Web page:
Who owns 23andMe? Jason Crow WARNS that firm could be used to create bio-weapons that target a person's DNA to KILL them

'The private DNA information acquired by the firm can be sold off with very little intellectual property protection or privacy protection,' Crow informed


                            Who owns 23andMe? Jason Crow WARNS that firm could be used to create bio-weapons that target a person's DNA to KILL them
Jason Crow warned (L) people to not be careless about sharing their DNA with companies like 23andMe, which was co-founded by Anne Wojcicki (R) (Matt Winkelmeyer/Getty Images and Rep Jason Crow/ Facebook)
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A genetic testing firm, 23andMe, is under fire after US House Intelligence Committee member Jason Crow cautioned people that the firm can be used to program new bio-weapons to target them. He said, “You can actually take someone's DNA, take, you know, their medical profile and you can target a biological weapon that will kill that person or take them off the battlefield or make them inoperable.”

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Sharing his views at the Aspen Security Forum on July 22, Crow warned Americans to not be careless about sharing their DNA with private companies, according to reports by DailyMail. “You can't have a discussion about this without talking about privacy and the protection of commercial data because expectations of privacy have degraded over the last 20 years,” said the representative of Colorado while giving a heads up that bio-weapons are being made that use a target's DNA to kill that person. "Young folks actually have very little expectation of privacy, that's what the polling and the data show," he expressed while adding, “People will very rapidly spit into a cup and send it to 23andMe and get really interesting data about their background. And guess what? Their DNA is now owned by a private company. It can be sold off with very little intellectual property protection or privacy protection and we don't have legal and regulatory regimes to deal with that,” he added.

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Speaking further, Crow, a former Army Ranger who has served in Iraq and Afghanistan, said, “We have to have an open and public discussion about... what the protection of healthcare information, DNA information, and your data look like because that data is actually going to be procured and collected by our adversaries for the development of these systems.”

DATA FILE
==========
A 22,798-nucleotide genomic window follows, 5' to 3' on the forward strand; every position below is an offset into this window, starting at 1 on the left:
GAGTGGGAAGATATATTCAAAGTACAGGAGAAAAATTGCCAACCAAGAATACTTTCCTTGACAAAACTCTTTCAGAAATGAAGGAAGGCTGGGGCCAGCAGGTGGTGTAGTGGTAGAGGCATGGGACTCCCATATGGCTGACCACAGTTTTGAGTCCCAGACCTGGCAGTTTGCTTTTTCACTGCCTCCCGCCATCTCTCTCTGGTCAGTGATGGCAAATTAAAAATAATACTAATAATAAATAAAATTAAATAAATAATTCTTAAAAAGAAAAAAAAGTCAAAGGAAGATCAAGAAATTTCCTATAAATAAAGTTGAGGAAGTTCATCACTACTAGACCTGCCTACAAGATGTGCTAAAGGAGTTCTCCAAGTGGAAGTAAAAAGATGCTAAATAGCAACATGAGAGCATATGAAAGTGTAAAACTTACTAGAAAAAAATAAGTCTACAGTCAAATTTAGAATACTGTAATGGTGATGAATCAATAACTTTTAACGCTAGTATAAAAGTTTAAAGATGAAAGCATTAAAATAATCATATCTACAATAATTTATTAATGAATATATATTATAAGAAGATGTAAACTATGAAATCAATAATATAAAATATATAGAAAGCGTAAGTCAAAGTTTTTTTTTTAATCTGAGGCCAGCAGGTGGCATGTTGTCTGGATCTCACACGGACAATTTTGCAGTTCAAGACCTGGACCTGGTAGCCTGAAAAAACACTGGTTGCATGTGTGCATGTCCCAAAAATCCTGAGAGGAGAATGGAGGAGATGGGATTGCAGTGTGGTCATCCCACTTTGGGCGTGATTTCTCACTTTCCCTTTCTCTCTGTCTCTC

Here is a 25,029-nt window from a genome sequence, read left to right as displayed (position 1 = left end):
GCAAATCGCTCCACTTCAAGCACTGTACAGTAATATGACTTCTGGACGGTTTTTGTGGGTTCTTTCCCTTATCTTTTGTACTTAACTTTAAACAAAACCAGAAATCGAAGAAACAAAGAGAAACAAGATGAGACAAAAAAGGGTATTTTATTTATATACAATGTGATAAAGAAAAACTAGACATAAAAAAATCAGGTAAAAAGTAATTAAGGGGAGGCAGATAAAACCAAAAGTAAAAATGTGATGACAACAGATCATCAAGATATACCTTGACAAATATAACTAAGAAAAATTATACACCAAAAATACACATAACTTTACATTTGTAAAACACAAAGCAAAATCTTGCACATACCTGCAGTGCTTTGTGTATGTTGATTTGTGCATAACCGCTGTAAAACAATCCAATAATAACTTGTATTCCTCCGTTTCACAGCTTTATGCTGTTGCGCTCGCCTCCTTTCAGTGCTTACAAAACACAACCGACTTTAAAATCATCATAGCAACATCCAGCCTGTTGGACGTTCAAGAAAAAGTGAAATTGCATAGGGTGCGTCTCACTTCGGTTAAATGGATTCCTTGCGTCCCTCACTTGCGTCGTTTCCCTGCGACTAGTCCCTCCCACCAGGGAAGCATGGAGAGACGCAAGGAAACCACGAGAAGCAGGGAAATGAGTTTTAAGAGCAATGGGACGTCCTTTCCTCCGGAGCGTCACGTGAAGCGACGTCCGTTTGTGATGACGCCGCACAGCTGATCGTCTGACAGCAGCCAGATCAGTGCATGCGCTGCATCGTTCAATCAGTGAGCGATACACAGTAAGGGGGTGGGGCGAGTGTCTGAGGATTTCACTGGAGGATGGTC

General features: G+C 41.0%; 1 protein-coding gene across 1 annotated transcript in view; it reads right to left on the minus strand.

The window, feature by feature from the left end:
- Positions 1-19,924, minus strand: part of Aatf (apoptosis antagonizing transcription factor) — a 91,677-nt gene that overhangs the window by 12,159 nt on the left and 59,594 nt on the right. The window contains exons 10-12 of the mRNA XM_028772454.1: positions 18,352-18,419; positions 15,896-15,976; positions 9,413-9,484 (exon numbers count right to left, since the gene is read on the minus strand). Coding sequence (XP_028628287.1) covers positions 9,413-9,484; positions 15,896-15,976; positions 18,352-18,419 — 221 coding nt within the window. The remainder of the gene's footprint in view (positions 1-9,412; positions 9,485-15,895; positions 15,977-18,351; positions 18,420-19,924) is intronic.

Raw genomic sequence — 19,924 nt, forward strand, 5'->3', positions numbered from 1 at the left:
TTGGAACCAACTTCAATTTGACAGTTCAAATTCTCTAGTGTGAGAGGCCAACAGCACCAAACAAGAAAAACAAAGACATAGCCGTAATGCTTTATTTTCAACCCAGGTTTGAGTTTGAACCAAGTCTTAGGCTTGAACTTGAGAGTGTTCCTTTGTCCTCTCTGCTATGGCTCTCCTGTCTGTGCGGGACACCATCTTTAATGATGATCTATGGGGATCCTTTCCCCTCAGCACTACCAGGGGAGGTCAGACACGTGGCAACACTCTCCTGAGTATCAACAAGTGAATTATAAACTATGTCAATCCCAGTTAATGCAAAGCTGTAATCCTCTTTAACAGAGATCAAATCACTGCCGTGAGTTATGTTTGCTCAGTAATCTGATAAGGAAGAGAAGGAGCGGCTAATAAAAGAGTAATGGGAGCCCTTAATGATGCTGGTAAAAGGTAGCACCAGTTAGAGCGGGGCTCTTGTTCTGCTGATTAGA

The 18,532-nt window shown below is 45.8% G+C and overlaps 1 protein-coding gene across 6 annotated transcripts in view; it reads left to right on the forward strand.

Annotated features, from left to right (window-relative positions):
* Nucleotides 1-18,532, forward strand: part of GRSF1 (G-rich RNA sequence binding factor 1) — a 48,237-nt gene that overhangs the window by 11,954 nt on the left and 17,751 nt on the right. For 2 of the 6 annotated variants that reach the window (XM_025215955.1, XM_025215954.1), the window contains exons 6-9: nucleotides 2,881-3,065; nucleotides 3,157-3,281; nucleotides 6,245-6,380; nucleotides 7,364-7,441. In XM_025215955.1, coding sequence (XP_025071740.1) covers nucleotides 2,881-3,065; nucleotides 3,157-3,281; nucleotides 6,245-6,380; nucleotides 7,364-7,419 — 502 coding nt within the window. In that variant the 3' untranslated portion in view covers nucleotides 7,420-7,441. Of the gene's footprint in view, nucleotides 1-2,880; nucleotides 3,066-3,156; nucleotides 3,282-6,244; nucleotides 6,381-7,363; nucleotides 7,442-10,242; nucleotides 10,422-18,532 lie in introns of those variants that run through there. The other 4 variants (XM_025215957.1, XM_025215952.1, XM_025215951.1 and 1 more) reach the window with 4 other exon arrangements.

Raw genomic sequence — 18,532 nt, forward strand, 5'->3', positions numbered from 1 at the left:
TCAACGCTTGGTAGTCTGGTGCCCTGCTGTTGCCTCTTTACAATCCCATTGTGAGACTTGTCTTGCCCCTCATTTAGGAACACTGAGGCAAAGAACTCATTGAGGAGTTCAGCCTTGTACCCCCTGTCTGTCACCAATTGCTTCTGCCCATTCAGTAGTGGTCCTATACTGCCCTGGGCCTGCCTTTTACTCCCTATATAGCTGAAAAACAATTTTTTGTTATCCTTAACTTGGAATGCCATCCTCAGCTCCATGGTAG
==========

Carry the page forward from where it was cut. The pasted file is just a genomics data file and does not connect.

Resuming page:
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As per Daily Mail's reports, 23andMe has repeatedly stated that it does not sell off customers' private information, but other DNA companies may have complied to legal requests and provided information to the police. US Senator Joni Ernst, a member of the Senate Armed Services Committee, also pointed out that the rivals can use such DNA bio-weapons to target food supplies on a larger scale. He said, "Food insecurity drives a lot of other insecurities around the globe. There's a number of ways we can look at biological weapons and the need to make sure not only are we securing human beings, but then also the food that will sustain us."

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Who owns 23andMe?

Founded in 2006, Anne Wojcicki is the co-founder and the CEO of 23andMe, one of the most popular home DNA testing brands, named after the 23 pairs of chromosomes that make up your DNA, as per CBS reports. According to Forbes, Wojcicki, who has over a decade of experience in healthcare investing focused primarily on biotechnology companies, owns 99.4 million shares of the merged company.

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Wojcicki, 48, who was married to Sergey Brin till 2015, the man who co-founded Google with Larry Page and is one of the world’s wealthiest men, in a recent podcast, said, "The guiding principle for 23andMe is transparency and choice. And whether it’s like transparency in yourself, it’s like choosing whether you want to get your genetic information, choice if you want to participate in research, choice if you don’t want to do all these things."

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"There’s always these concerns like, oh, a consumer might get their medical records and then accidentally share it in the wrong way, do the wrong things with it, or it might be too much information for them. There’s a very paternalistic take on it. And I’ve just always felt like you should be entitled to your information, and then put it on the individual. If you want to share it in your ways, allow you to share it," Wojcicki added.

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This article has been rectified to correct a statement by 23andMe.